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January 08, 2009



Couldn't agree more, Scott. When I've given the plagiarism talk in the past,

In my experience, both faculty and students appreciate this instruction. Often, faculty have not read university policy until a case comes up and don't really know their obligations. And students truly don't have any sort of nuanced understanding of what plagiarism is, not until they are educated about the matter.

I've always couched my lecture in terms of university policy, rather than ethics. In fact, I never refer to plagiarism as an ethical issue. This has irritated a faculty member or two who insist that students should know that plagiarism is unethical. I've found, though, that if you instead push the message that the library staff can help students with their research and citing materials correctly, you can avoid having the session come across as a "fire and brimstone" lecture on the evils of plagiarism.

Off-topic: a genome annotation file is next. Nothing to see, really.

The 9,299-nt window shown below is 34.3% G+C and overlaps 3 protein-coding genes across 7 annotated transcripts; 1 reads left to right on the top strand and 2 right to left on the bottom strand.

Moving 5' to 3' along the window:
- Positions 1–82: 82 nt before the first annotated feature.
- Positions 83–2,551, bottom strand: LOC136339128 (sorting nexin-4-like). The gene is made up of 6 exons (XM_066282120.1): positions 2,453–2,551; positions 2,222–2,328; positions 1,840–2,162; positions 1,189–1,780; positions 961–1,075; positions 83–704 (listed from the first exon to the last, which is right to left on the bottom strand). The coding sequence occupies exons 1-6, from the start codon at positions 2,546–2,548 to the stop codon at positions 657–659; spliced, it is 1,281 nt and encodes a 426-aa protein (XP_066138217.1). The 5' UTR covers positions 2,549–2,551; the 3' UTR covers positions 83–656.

T Scott

I try to frame my plagiarism discussion around the notion of professional or community norms, rather than in moral/ethical terms. Since I'm usually dealing with graduate students, this seems to work. I point out that "borrowing" from others is handled in very different ways among different communities -- a jazz musician, in his or her solo, may quote liberally the ideas of earlier musicians, but is never expected to indicate in the liner notes of a CD just where those musical ideas from Monk or Coltrane originally appeared. But in the scholarly community, we are expected to be meticulous about tracking all of those sources.

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